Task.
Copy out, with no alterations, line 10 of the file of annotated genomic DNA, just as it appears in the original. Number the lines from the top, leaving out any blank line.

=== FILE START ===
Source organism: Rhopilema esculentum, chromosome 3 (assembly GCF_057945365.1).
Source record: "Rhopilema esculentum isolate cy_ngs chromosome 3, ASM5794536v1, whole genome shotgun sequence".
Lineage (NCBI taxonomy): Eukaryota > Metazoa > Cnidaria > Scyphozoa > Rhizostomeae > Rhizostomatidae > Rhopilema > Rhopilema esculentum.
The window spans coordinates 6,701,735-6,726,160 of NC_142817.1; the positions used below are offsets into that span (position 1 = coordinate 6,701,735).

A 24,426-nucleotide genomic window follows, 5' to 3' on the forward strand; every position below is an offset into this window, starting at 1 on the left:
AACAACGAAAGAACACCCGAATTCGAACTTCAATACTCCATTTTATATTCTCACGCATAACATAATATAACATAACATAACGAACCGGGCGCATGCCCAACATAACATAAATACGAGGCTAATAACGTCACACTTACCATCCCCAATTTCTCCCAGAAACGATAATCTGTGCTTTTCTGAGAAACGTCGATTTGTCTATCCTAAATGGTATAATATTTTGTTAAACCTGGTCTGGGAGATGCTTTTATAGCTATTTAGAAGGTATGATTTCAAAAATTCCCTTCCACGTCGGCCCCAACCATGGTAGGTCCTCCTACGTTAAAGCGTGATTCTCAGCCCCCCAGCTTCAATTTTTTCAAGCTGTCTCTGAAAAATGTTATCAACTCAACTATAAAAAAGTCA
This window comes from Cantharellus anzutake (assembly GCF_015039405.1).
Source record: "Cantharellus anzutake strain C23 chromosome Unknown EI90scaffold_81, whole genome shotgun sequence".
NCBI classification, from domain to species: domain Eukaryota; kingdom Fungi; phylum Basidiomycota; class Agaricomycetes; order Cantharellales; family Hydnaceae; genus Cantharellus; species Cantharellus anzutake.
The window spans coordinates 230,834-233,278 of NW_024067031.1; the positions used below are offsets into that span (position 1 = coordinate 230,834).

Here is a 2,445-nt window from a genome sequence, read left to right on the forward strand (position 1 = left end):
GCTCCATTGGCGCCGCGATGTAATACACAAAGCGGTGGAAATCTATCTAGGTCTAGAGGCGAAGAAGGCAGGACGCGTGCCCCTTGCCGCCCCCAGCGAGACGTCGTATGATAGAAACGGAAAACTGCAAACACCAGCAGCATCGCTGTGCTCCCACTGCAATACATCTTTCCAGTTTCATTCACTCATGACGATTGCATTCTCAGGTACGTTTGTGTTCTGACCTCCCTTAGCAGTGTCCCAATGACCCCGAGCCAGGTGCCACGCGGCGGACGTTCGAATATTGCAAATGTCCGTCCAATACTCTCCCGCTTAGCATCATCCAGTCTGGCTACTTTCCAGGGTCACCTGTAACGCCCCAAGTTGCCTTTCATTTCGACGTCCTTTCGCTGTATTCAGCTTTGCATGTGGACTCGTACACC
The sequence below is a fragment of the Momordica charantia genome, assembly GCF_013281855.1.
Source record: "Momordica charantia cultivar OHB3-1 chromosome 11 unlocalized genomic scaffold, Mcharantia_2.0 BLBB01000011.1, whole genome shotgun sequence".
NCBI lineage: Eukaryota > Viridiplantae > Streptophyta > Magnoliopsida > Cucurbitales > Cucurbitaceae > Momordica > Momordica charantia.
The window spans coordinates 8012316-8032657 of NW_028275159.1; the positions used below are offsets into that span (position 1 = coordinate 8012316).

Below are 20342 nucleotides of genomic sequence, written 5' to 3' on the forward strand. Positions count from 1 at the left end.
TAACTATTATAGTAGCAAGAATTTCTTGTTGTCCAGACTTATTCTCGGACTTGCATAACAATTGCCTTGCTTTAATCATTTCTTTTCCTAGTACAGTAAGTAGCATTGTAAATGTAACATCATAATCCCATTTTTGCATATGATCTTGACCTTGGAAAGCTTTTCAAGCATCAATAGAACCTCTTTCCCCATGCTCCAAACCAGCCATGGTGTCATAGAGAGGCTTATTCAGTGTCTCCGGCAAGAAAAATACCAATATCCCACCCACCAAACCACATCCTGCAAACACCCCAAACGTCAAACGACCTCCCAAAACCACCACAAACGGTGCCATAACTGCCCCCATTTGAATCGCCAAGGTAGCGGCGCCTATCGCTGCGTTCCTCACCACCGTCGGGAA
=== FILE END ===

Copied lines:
The window spans coordinates 230,834-233,278 of NW_024067031.1; the positions used below are offsets into that span (position 1 = coordinate 230,834).